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PR locked down but not locked out

Ronnie Gunn | 03 Jul, 2020 | Return|

Some of the principles of PR are as old as time. It can be said that the aspect of influencing others to go somewhere or purchase something could be traced back to word of mouth recommendations, and that means of communication has been around since there were places to go or things to buy.

Planned public relations, and the industry that has grown around it, is a great deal more recent and the means of communication it can use are much more sophisticated and far reaching. However, the objectives are similar.

PR locked down but not locked out

It is important to mention this because the Covid-19 pandemic and the lockdown it caused has put many businesses into mothballs and many services on standby. But this has not been the case for PR, or should not have been the case for companies that have had the imagination to know how use it positively in this time of emergency. And many have done just that.

Catching the public mood

Catching teh public mood

In an online post by THIIS (The Homecare Industry Information Service) magazine relating to PR for mobility retailers, the author advises on how to get journalists to write about your business. “The simple answer is you have to have something ‘newsworthy’ to say about your company and, you have to be careful that it is not considered to be too self-promotional. PR is not advertising. PR is about the way your business communicates with its customers and how it is represented in the media.”

That’s fine as far as it goes, but it relates to media relations, which is just a single element in the range of PR methods. With so many more communications channels available, PR is not just confined to catching the attention of journalists and broadcasters.

Back in May, PR Week ran an article titled “My top 20 lockdown campaigns from around the world.” These were really clever PR initiatives that were in tune with the public mood. This particularly craved the need for something to smile about at a time of high apprehension and of stringent restrictions on movement.

Our particular favourite was launched by the Dallas bookshop “The Wild Detectives” after they went online due to the requirement to shut down retail outlets during lockdown. As PR Week explained: “A website appeared offering “holidays” to destinations including Cuba, Alaska and Brazil. In reality, they were selling books that could transport customers to far-flung climes while being read during lockdown – selling holidays for the mind. Remaining creative under duress is a quite remarkable quality and this campaign is a great example of a brand capable of doing so.”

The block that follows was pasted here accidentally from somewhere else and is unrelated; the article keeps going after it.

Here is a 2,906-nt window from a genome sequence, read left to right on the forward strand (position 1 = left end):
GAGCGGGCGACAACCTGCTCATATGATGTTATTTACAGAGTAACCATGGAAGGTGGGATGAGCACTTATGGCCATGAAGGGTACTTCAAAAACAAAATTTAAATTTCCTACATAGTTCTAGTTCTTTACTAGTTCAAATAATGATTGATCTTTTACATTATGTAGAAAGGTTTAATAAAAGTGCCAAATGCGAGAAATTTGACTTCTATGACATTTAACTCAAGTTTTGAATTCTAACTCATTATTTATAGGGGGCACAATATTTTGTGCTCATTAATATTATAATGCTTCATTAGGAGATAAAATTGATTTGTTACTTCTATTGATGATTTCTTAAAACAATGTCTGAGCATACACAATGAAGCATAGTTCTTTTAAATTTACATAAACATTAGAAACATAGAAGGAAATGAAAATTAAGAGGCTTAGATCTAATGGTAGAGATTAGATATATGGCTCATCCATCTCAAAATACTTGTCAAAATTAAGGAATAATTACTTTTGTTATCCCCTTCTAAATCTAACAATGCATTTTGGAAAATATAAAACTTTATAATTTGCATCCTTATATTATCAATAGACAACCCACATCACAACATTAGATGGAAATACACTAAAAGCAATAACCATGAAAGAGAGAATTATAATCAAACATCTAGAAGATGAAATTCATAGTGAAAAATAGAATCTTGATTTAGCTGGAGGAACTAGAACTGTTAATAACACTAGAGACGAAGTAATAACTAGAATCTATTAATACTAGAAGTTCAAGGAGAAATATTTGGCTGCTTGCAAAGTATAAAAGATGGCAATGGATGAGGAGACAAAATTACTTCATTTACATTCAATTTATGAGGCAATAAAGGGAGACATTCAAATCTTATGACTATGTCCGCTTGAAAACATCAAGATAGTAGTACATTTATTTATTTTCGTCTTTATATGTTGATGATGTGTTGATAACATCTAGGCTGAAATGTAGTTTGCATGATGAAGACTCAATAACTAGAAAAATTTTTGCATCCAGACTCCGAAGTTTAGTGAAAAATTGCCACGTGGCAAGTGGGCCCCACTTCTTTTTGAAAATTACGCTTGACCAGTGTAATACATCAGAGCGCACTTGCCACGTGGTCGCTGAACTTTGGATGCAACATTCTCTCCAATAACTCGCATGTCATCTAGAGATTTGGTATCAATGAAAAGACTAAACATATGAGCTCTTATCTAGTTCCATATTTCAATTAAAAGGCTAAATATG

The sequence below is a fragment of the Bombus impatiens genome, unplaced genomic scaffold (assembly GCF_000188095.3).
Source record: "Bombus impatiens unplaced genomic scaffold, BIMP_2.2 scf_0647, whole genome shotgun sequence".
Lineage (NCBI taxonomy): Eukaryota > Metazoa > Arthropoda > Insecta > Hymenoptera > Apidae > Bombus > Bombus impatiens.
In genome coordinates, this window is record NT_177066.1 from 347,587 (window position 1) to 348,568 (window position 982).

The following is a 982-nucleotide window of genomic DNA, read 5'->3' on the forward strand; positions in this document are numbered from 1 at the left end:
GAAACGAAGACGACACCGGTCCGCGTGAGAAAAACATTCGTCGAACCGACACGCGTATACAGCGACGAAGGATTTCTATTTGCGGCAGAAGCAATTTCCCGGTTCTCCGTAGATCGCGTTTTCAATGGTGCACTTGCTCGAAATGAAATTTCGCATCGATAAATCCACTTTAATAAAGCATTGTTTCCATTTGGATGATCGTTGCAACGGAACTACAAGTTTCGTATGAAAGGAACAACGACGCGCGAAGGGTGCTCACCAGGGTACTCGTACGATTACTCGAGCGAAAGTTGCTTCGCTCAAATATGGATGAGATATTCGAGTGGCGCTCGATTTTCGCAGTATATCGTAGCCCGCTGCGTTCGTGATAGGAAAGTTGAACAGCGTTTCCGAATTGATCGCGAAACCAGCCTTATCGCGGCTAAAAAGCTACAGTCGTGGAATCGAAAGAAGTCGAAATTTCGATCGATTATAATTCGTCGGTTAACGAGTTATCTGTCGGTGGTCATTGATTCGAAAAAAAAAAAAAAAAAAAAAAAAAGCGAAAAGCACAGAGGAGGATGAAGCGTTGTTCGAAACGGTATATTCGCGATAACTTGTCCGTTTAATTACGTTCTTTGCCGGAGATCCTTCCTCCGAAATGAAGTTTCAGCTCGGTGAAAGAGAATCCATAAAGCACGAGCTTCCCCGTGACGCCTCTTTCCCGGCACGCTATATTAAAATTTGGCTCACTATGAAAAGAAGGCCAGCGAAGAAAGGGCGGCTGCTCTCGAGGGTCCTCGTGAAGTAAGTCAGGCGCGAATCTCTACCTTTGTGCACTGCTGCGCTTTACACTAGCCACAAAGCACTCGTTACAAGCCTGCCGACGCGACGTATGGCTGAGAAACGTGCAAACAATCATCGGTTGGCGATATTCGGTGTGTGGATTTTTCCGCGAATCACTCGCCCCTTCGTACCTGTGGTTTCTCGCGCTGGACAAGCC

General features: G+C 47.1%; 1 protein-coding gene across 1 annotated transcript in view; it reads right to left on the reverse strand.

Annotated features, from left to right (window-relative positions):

Flowing through many channels

Flowing through my channels

PR has multiple ways of extending its influence. In a way we all practice it, for instance when we recommend a product, a film or a restaurant to a friend. If this person agrees with our choice, then they may tell their friends and so the positive message spreads.

Today’s means of online communication has meant that messaging can expand very rapidly and across an increasingly widespread universe. So planned public relations programmes need to take into account the vast multiplicity of ways in which communications can be disseminated and brand awareness promoted.

The PR page on this website states that: “We use our PR expertise in many ways, ensuring that PR objectives are prioritised in online content we produce, including for the social networks. With the public increasingly looking to new sources for their news and information, it is important to have a complete view and knowledge of the communication channels available and which ones are best suited for a given story and a specific client.”

You could also add that PR must be able to gauge the mood of the target audiences it is attempting to reach, whether in selected industry sectors, specific demographics or throughout the public at large. This is particularly true as we emerge from the Covid-19 pandemic.

We all talk about the “new normality” that will arise as the coronavirus risk recedes and a new PR will be needed that is appropriate to that time. Fortunately, PR is infinitely flexible and is continually reinventing itself to meet new challenges.

If you would like to discuss PR and communications strategies to support your business in this period of new normality, please contact BBI Brandboost at any time.

About the Author

Ronnie Gunn

Ronnie Gunn

As Head of Communications, Ronnie focuses on content writing, PR and media relations. Throughout a long journalistic and business career, he has developed an exceptional talent for spotting a good story and knowing how to tell it. His varied experience allows him to understand complex technical subjects like precision engineering and appreciate the key selling points of consumer markets such as travel.

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